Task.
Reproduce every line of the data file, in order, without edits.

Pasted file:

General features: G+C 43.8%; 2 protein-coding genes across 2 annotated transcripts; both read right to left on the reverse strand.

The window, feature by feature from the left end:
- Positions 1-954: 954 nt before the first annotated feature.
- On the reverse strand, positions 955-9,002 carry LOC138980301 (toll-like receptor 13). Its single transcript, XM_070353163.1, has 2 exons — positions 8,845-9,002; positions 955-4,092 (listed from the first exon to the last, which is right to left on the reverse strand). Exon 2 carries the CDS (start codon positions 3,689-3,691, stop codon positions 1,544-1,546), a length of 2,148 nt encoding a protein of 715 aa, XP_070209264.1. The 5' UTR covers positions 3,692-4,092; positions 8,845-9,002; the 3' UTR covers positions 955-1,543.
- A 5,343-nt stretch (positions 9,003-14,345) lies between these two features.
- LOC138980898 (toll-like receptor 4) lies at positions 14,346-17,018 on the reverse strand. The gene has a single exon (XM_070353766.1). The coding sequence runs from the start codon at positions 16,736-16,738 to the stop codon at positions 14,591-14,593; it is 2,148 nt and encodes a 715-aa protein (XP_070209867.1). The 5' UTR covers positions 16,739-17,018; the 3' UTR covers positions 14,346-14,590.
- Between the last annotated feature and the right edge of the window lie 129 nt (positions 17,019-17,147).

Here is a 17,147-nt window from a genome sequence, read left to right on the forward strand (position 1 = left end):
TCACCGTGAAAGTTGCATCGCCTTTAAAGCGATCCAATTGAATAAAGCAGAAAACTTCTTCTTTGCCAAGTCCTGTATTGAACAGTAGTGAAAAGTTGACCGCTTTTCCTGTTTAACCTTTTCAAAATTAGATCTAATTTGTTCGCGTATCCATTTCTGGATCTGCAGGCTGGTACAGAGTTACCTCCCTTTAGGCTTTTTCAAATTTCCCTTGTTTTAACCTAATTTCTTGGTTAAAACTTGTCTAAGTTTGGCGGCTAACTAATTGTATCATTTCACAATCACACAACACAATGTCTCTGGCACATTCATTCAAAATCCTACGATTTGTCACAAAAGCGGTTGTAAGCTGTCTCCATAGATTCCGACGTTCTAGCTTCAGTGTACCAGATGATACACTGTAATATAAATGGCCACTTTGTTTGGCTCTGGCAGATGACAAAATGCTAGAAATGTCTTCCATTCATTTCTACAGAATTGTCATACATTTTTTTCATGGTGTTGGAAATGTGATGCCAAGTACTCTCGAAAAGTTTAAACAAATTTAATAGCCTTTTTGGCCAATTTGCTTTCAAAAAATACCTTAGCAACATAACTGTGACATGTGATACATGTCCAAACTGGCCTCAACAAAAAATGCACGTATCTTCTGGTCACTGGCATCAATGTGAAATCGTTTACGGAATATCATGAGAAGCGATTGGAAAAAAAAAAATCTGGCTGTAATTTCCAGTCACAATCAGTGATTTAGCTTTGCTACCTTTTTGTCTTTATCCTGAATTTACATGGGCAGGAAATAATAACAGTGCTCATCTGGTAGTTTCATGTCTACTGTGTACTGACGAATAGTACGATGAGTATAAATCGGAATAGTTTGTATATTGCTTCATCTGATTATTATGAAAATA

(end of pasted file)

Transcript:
General features: G+C 43.8%; 2 protein-coding genes across 2 annotated transcripts; both read right to left on the reverse strand.

The window, feature by feature from the left end:
- Positions 1-954: 954 nt before the first annotated feature.
- On the reverse strand, positions 955-9,002 carry LOC138980301 (toll-like receptor 13). Its single transcript, XM_070353163.1, has 2 exons — positions 8,845-9,002; positions 955-4,092 (listed from the first exon to the last, which is right to left on the reverse strand). Exon 2 carries the CDS (start codon positions 3,689-3,691, stop codon positions 1,544-1,546), a length of 2,148 nt encoding a protein of 715 aa, XP_070209264.1. The 5' UTR covers positions 3,692-4,092; positions 8,845-9,002; the 3' UTR covers positions 955-1,543.
- A 5,343-nt stretch (positions 9,003-14,345) lies between these two features.
- LOC138980898 (toll-like receptor 4) lies at positions 14,346-17,018 on the reverse strand. The gene has a single exon (XM_070353766.1). The coding sequence runs from the start codon at positions 16,736-16,738 to the stop codon at positions 14,591-14,593; it is 2,148 nt and encodes a 715-aa protein (XP_070209867.1). The 5' UTR covers positions 16,739-17,018; the 3' UTR covers positions 14,346-14,590.
- Between the last annotated feature and the right edge of the window lie 129 nt (positions 17,019-17,147).

Here is a 17,147-nt window from a genome sequence, read left to right on the forward strand (position 1 = left end):
TCACCGTGAAAGTTGCATCGCCTTTAAAGCGATCCAATTGAATAAAGCAGAAAACTTCTTCTTTGCCAAGTCCTGTATTGAACAGTAGTGAAAAGTTGACCGCTTTTCCTGTTTAACCTTTTCAAAATTAGATCTAATTTGTTCGCGTATCCATTTCTGGATCTGCAGGCTGGTACAGAGTTACCTCCCTTTAGGCTTTTTCAAATTTCCCTTGTTTTAACCTAATTTCTTGGTTAAAACTTGTCTAAGTTTGGCGGCTAACTAATTGTATCATTTCACAATCACACAACACAATGTCTCTGGCACATTCATTCAAAATCCTACGATTTGTCACAAAAGCGGTTGTAAGCTGTCTCCATAGATTCCGACGTTCTAGCTTCAGTGTACCAGATGATACACTGTAATATAAATGGCCACTTTGTTTGGCTCTGGCAGATGACAAAATGCTAGAAATGTCTTCCATTCATTTCTACAGAATTGTCATACATTTTTTTCATGGTGTTGGAAATGTGATGCCAAGTACTCTCGAAAAGTTTAAACAAATTTAATAGCCTTTTTGGCCAATTTGCTTTCAAAAAATACCTTAGCAACATAACTGTGACATGTGATACATGTCCAAACTGGCCTCAACAAAAAATGCACGTATCTTCTGGTCACTGGCATCAATGTGAAATCGTTTACGGAATATCATGAGAAGCGATTGGAAAAAAAAAAATCTGGCTGTAATTTCCAGTCACAATCAGTGATTTAGCTTTGCTACCTTTTTGTCTTTATCCTGAATTTACATGGGCAGGAAATAATAACAGTGCTCATCTGGTAGTTTCATGTCTACTGTGTACTGACGAATAGTACGATGAGTATAAATCGGAATAGTTTGTATATTGCTTCATCTGATTATTATGAAAATA